With no service cuts or fare hikes, Metra’s downtown budget hearing was a no-drama affair
Unlike CTA hearings, which can feature fiery testimony from residents, Metra budget public hearings tend to be pretty low-key affairs when there aren’t any fare increases and/or service cuts on the horizon. And, if the portion of the Chicago public hearing I attended on yesterday is any indication, this year is no different.
This year, the hearings were yesterday and today from 4-7 p.m. As always, the idea was to spread the hearings throughout the six-county region that makes up the Regional Transit Authority’s service area. There was one hearing at Metra headquarters near Chicago Union Station, two hearings in the suburban Cook County (one in the north and one in the south) and one in north and south Cook County suburbs and a hearing in each of the remaining five counties.
The format hasn’t changed much, either – members of the public were welcome to come and speak at any point during the hearing, with a court reporter recording the comments. There are usually at least two Metra officials, and Metra directors have been known to show up at hearings in the regions they represent – though they usually don’t stay all the way through.
Metra is expected to approve the budget during its November 8 meeting, with Regional Transportation Authority approving the budget sometime in December.
Streetsblog already did a breakdown of Metra’s proposed budget, so I won’t rehash it here. Suffice to say, with fares not going up and no major service changes on the horizon, there wasn’t a lot to get people fired up. But I will add that there are a few interesting projects coming down the pipeline that seem to have flown under the radar.
Metra is planning to spend $1 million to add “automatic passenger counters” on Metra train cars. At the moment, Metra tracks riderships by sending people to count riders getting on and off trains on certain days – which gives you a good average, but doesn’t necessarily capture some of the subtler shifts in ridership patterns.
The railroad will be spending $10 million to add shelters with heat lamps – something that’s common on the ‘L’ but fairly rare on Metra, And while Metra isn’t planning to increase fares, it does plan to introduce a new, Ventra-exclusive “round-trip pass.”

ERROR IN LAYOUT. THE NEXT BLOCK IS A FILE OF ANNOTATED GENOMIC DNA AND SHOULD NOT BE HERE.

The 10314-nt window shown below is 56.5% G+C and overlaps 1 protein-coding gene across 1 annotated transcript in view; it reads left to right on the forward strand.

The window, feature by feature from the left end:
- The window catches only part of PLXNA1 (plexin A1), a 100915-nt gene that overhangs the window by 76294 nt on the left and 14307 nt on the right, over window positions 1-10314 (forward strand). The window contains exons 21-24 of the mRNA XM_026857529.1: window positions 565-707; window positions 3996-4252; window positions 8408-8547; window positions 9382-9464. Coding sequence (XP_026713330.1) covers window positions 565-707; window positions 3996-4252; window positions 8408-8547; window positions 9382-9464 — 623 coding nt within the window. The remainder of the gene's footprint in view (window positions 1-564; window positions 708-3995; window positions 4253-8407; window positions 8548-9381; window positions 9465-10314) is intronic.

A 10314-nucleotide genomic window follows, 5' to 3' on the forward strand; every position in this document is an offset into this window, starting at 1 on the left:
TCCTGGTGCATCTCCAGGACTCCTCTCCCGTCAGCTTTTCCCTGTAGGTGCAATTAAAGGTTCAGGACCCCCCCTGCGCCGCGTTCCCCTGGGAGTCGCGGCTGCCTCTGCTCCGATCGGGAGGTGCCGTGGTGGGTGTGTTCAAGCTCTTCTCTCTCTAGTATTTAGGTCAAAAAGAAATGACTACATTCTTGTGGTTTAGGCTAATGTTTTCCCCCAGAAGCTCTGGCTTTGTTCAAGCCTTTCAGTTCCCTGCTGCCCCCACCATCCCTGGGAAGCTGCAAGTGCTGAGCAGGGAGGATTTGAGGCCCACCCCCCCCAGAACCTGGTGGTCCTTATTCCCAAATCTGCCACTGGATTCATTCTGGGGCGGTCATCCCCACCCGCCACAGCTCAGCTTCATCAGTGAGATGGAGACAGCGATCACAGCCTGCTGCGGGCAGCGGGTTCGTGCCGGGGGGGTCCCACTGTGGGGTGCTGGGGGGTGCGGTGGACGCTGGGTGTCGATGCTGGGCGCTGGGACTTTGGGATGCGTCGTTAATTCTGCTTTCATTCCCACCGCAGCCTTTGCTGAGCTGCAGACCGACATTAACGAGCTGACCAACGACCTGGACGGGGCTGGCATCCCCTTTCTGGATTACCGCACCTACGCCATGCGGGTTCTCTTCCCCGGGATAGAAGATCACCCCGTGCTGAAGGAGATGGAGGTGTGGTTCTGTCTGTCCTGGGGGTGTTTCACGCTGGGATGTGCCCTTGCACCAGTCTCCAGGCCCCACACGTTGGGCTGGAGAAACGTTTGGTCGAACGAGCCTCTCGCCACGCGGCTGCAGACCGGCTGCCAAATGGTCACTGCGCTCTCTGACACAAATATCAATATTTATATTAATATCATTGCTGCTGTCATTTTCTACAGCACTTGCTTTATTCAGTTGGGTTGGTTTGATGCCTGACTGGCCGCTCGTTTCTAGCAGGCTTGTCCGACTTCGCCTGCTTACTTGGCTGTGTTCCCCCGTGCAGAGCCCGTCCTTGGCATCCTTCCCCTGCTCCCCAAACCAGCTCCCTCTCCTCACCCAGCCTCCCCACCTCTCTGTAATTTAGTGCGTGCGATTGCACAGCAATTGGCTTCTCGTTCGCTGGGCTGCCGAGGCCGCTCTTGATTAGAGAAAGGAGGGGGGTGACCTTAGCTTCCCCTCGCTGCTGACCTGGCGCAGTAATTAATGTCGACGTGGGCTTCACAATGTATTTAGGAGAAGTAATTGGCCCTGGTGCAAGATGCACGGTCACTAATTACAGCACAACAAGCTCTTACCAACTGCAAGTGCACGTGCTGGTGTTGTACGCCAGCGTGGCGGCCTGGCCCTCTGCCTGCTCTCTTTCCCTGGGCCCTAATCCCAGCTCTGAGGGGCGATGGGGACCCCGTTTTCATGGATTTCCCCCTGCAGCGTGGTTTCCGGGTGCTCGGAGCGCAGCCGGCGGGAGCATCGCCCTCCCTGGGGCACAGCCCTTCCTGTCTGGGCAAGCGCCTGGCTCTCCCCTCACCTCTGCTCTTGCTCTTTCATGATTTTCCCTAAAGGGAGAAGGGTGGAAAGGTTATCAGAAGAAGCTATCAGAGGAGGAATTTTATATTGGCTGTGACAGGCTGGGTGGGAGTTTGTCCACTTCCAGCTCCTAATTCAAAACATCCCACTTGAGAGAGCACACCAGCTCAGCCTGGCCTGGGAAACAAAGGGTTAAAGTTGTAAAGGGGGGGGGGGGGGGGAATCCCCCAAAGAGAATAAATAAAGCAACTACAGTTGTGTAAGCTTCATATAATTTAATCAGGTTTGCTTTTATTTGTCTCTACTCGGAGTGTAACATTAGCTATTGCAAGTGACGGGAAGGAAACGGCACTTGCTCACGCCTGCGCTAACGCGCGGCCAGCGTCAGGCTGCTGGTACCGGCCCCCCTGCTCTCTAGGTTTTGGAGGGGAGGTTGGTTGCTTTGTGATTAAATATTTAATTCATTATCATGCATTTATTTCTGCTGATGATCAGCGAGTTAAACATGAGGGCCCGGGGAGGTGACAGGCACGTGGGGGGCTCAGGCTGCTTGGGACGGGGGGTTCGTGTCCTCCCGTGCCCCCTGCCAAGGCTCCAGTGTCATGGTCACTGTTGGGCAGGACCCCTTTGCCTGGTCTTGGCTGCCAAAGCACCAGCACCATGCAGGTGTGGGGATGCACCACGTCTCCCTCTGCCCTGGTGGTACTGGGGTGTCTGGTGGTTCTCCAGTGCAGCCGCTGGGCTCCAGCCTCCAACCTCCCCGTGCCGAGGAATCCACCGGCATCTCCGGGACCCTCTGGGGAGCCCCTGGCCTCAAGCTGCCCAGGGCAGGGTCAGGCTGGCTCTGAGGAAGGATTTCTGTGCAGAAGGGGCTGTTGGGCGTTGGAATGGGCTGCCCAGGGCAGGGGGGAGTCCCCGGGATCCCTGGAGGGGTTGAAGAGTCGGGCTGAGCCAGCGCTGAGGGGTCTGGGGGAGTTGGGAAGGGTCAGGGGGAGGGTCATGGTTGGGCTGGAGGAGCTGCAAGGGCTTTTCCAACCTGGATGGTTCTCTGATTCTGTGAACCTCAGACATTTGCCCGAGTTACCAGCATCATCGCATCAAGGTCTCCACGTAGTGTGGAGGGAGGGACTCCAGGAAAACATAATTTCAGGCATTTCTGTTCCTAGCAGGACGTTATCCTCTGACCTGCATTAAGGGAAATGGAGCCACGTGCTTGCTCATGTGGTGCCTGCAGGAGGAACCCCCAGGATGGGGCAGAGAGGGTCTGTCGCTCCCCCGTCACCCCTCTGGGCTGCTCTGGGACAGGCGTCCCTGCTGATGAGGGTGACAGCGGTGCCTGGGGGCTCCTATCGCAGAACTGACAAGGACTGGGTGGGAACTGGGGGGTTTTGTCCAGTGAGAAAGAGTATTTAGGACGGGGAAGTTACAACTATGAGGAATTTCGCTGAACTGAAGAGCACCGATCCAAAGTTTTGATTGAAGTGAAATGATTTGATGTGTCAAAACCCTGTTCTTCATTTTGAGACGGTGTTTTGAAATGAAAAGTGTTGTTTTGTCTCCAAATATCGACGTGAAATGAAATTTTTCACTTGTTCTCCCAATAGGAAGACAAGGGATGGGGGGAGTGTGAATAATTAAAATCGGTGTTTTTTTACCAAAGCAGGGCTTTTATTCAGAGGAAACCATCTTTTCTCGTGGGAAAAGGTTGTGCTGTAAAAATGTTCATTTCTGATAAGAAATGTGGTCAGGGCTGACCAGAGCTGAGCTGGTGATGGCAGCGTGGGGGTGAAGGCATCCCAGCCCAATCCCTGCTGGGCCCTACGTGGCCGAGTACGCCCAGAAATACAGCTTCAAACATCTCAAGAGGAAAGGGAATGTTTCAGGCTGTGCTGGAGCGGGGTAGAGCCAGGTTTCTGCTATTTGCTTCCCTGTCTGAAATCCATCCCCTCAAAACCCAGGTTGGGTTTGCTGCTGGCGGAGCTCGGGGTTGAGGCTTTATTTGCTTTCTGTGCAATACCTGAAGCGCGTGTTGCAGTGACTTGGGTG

The idea was originally supposed to be part of the fare pilot that launched last year, but it has since been pushed back to coincide with the launch of a new Ventra app. Basically, the pass would work the same way as a monthly pass, in that it will be good for unlimited rides between certain fare zones, except this one is good for only one day. As the name suggests, Metra sees it as a way to offer a single round-trip tickets, instead of having the riders buy two separate one-way tickets.
The pass would cost the equivalent of two one-way tickets. But, for the relatively small portion of us (per Metra ridership statistics) who transfer between Metra lines and regularly make multiple Metra trips, it would also make transfers much easier, and a $19 pass between zones A-J would be the closest we would get to a weekend pass on a weekday.
While a relatively uncontroversial budget wasn’t likely to draw that many people, the question that always gets asked during the hearings is whether Metra should hold them later in the evening, when riders aren’t taking the trains home. CTA always holds its hearings in the evenings. Pace is actually worse, holding its budget hearings before 6 p.m. – which all but guarantees that people who work regular hours wouldn’t be able to attend.
Metra’s board seems to be aware of the issue. Back in the spring, some directors wondered whether holding sparsely attended hearings was worth the time and effort, and whether they could change the set-up, but for this year, at least, they didn’t change the formula.
Only two people spoke while I was at the meeting. Transit activist Charles Padrock argued that the fares were still a bit high. He recalled how, when Union Pacific Railroad’s “Big Boy” steam locomotive was on display at West Chicago from July 27-29, he decided to see it on Monday to avoid the weekend crowd – but ultimately decided against it when he realized that the $14.50 he would spend for a round trip was more expensive then the $10 weekend pass.
“I wasn’t going to spend that amount of money to see a steam engine,” Padrock said. “It was a cost-prohibitive thing.” He added that the “deficiencies” of the way Metra is set up, from cars to fares, “should be given some serious thought.
Baroness Ann said that, looking at the budget documents, she saw that 20 percent of Metra employees were expected to retire and she wondered what kind of job opportunities would be available. When informed that this was a public hearing, and that no one would be answering questions, she simply offered praise for Metra and its staff.
“I just want to say, as a passenger, I love the service, love the employees,” Ann said. “I’m friends, personally, with numerous employees. So I want to say – good job. Keep up the good work.”